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Foreign currency purchase loophole closed by regulator

By Wang Yanfei | China Daily | Updated: 2017-01-03 07:39

Foreign currency purchase loophole closed by regulator

A Chinese clerk counts US dollar banknotes at a bank in Huaibei city, East China's Anhui province. [Photo/IC]

Chinese residents now need to fill an application form indicating the purpose of foreign exchange purchases, reflecting strengthened scrutiny from the nation's top currency regulator amid renewed pressure from capital flight.

The application form includes 11 purposes residents can check, including travel and medical care.

The form specifies that residents will not be approved to purchase foreign currency if they hope to make overseas purchases not yet open to domestic individuals, such as overseas housing and insurance with investment returns.

Residents who violate the rules will be put on a watch list by the currency regulator and will face cancellation of their right to buy foreign currencies for one to three year years, according to the State Administration of Foreign Exchange.

Before 2017, Chinese residents could easily buy foreign currency through official channels, including mobile banking transactions.

On Saturday, SAFE announced that more stringent supervision over the purpose of foreign exchange purchases would help close loopholes in the current system that have led to illegal transactions such as money laundering and money transfers via underground banks.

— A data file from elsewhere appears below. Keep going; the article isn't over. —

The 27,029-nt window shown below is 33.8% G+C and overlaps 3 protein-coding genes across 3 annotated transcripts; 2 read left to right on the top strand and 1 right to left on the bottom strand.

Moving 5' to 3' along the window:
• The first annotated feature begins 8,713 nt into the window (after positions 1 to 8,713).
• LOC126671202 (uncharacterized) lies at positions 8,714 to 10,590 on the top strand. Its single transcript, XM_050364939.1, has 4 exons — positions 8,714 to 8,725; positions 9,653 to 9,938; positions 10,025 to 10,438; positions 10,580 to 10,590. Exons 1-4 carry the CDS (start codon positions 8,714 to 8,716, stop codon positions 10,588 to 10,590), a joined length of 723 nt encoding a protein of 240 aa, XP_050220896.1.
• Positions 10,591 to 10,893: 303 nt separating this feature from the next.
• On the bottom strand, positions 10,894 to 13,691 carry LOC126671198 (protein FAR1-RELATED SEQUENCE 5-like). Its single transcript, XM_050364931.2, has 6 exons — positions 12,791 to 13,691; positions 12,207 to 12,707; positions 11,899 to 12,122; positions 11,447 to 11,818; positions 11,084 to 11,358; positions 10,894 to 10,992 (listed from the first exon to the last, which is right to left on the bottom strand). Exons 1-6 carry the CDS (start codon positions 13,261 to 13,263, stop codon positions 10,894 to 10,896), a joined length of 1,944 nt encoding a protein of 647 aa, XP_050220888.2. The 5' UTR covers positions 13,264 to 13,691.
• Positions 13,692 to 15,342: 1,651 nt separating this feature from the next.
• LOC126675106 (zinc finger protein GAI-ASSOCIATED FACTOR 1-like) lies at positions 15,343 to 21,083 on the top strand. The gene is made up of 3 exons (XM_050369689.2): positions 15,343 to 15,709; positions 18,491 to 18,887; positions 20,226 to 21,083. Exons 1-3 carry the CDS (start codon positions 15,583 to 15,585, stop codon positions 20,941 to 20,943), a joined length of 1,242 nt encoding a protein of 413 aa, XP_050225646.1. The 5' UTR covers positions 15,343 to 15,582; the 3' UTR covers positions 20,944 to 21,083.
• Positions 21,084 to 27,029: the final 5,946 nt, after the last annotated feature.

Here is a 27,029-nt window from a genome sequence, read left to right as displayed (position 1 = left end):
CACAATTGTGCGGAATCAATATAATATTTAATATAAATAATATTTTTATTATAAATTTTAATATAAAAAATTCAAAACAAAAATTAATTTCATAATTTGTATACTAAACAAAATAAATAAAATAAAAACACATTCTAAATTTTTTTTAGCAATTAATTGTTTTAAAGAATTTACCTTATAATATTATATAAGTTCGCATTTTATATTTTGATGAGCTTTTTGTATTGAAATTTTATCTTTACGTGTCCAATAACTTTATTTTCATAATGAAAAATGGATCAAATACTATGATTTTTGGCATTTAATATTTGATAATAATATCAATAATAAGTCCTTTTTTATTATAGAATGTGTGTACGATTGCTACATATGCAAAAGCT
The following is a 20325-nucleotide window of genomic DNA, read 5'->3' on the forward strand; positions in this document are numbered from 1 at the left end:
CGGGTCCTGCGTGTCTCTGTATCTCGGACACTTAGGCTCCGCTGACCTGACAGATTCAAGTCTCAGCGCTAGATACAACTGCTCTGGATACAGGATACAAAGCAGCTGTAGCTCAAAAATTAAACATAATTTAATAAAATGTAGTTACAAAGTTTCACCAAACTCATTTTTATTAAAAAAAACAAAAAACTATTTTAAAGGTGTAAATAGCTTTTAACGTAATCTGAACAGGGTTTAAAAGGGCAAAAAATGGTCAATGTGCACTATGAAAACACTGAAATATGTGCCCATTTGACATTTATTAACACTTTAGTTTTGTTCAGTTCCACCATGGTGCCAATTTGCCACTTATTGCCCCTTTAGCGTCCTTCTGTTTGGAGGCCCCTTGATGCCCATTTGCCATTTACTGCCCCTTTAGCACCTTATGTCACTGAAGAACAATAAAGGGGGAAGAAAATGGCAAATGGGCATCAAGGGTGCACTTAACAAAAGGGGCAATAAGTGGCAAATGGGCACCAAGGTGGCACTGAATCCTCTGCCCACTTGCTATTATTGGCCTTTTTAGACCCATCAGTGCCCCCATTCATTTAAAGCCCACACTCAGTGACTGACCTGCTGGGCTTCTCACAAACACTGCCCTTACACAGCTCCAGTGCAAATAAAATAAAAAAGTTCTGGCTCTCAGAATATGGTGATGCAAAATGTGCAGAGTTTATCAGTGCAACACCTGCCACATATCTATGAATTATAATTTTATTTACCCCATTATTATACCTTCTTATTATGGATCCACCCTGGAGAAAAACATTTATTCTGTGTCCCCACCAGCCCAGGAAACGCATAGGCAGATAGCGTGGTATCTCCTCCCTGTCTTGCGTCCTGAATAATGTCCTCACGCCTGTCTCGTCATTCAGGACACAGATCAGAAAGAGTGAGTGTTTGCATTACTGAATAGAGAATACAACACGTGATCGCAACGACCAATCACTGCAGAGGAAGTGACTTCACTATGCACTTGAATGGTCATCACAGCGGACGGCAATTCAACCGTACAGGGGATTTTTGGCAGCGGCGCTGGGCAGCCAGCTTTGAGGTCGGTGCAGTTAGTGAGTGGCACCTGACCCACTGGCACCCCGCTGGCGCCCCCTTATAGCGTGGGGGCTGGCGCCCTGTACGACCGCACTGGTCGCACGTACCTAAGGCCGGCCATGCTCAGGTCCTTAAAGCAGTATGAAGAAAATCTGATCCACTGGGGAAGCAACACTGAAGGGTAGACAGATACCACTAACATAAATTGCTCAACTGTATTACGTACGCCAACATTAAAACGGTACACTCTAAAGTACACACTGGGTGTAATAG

China will put more emphasis on preventing financial risks this year, People's Bank of China Governor Zhou Xiaochuan said in his New Year's remarks.

The announcement came amid speculation that the government was putting the brakes on individual purchases amid capital outflow pressures. The yuan fell by nearly 7 percent against the dollar in 2016, and analysts said it will continue to face depreciation pressure against the dollar at the beginning of this year given the dollar's recent strengthening.

But Xie Yaxuan, chief economist at China Merchants Securities, played down such speculation and said that the unchanged annual quota of $50,000 for foreign exchange purchases by individuals signals that the government does not intend to limit such currency sales.

The level of foreign assets held by Chinese residents is much lower than such holdings by residents of other countries, and is not a major concern for the government, according to Xie.

The ratio of Chinese private-sector holdings of foreign assets to GDP was 25.9 percent as of 2015, which is far lower than the G20 average of 124.7 percent, according to CEIC Data.

The regulator announced in January 2016 that it would not limit foreign currency sales to individuals, despite the pressure of declining foreign exchange reserves.

China faces less capital flight pressure than a year ago, said Yao Yang, a professor of economics at Peking University. Yao does not expect the government to impose short-term restrictions on individual foreign exchange purchases. "Restriction does not help stabilize market expectations, but may trigger more capital flight," he said.

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